At Commissioner David Campos' request, the Transportation Authority is working with neighboring communities, led by the Portola Neighborhood Association, to make the area safer and more accessible to all travelers.

Transportation Authority staff are coordinating with SFMTA planners and engineers and Caltrans staff to develop potential circulation and safety enhancement projects for the area. Community outreach is also underway to obtain input on the various improvement options.

The Alemany Interchange Improvement Study is just one of several efforts under the Transportation Authority’s Neighborhood Transportation Improvement Program (NTIP), which funds neighborhood transportation planning efforts and capital projects in every district in San Francisco. The program was developed through the Transportation Authority’s 2013 Countywide Transportation Plan to strengthen the pipeline of projects at the neighborhood level, particularly in underserved areas and Communities of Concern.

See where else NTIP work is taking place across San Francisco and let us know your ideas for the next update of the San Francisco Transportation Plan, now underway.


School kids cross Church Street in the rainNTIP logo

The Neighborhood Transportation Improvement Program (NTIP) funds community-based neighborhood-scale planning efforts, especially in underserved neighborhoods and areas with vulnerable populations (e.g. seniors, children, and/or people with disabilities).

The NTIP was developed in response to mobility and equity analysis findings from the San Francisco Transportation Plan (SFTP), the city’s 30-year blueprint guiding transportation investment in San Francisco, and the Transportation Authority Board's desire for more focus on neighborhoods, especially on Communities of Concern and other underserved neighborhoods.

The SFTP found that walking, biking and transit reliability initiatives are important ways to address socio-economic and geographic inequities.

The NTIP is made possible by the Transportation Authority through grants from San Francisco's half-cent sales tax for transportation.

Current NTIP Projects

For more information on the NTIP program see our NTIP pages. For information on individual projects, see below. READ MORE

District 1. Improving Connections from Golden Gate Park to the Presido
District 1. Arguello Boulevard Near-Term Improvements
District 2. Lombard Study: Managing Access to the "Crooked Street"
District 2. Lombard Street/US-101 Corridor Pedestrian Safety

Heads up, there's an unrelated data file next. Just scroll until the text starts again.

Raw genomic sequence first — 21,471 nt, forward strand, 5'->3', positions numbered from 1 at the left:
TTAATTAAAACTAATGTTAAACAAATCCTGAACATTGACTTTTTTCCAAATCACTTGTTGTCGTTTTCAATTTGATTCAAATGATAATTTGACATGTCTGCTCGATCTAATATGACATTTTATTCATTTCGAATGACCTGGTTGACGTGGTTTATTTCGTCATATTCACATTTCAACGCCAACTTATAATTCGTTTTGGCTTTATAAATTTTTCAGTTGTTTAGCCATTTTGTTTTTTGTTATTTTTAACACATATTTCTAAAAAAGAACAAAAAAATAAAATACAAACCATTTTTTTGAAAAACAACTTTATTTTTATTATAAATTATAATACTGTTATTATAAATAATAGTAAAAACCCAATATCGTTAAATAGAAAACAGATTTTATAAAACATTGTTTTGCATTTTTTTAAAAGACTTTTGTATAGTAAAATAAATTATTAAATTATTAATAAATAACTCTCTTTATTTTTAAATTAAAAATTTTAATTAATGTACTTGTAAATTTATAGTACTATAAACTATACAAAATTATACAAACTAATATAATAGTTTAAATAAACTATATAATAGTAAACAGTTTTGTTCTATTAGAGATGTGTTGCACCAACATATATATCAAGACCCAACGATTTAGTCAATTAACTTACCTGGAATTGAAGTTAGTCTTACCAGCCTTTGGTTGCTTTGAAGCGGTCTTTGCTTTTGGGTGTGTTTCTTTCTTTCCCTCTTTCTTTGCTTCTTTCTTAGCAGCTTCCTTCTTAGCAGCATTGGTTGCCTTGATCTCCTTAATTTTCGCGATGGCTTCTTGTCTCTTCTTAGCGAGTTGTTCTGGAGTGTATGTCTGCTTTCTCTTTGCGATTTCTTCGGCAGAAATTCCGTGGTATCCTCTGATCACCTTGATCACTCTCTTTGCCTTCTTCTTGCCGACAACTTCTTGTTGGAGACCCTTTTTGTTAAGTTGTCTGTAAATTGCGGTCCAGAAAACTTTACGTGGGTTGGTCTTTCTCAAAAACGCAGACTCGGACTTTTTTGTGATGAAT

District 3. Kearny Street Multimodal Implementation
District 4. 66-Quintara Reconfiguration Study
District 5. Western Addition Community-Based Transportation Plan
District 6. Golden Gate Avenue Buffered Bike Lane

Photo courtesy Lynn Friedman via flickr Commons.

transparent spacer image

District 6. Bessie Carmichael Crosswalk
District 6. South Park Traffic Calming
District 6. Vision Zero Ramp Intersection Study
District 6. Folsom-Howard Streetscape Project
District 7. Balboa Area Transportation Demand Management Study
District 8. 
Elk Street at Sussex Street Pedestrian Safety Improvements
District 9. Alemany Interchange Improvement Study
District 10. Cesar Chavez/ Bayshore/Potrero Intersection Improvement Project
District 10. Potrero Pedestrian Safety and Walking School Bus Project
District 11. Geneva-San Jose Intersection Study

MyStreetSF Projects Map

MyStreetSF Projects Map logoMyStreetSF Projects Map thumbnailFrom signals to streetcars, bicycles to boulevards, from pedestrian safety to paving, the Transportation Authority provides funding for hundreds of transportation projects citywide. The MyStreetSF interactive map shows projects currently underway, proposed, and recently completed that are funded by, or prioritized for funding by the Transportation Authority, as well as those for which the we provide some level of oversight, in our role as Congestion Management Agency for San Francisco. The MyStreetSF interactive map allows you to search for projects by location, Supervisorial District, project type (e.g., bicycle, pedestrian safety, transit rehabilitation), project sponsor, or timeline. Click on a project on the map to see key information (e.g., short description, schedule, cost) and a link to the project page and/or project sponsor’s main page. The map page also includes information on city-wide projects and programs like Bicycle Education and Outreach. READ MORE

Join our Citizens Advisory Committees!

Citizens (or Community) Advisory Committees, also known as CACs, are an important part of our planning efforts: they give the public—community and business stakeholders—a voice in the direction and scope of many of our projects, analyze benefits and impacts on San Francisco’s many communities, and recommend courses of action.

We currently have one vacancy on our agency-wide CAC. If you’re interested, get in touch with us! Call 415.522.4800 or send us an email. We need your guidance and support!

SFCTA Newsletters

Get on the email list for one (or more) of our project newsletters, for notifications about upcoming funding or business opportunities, or vacancies on one of our Citizens Advisory Committees. Subscribe now.

Quick Links

[Note: Contact information on these pages may be out of date. For inquiries, call 415-522-4800 or email info@sfcta.org]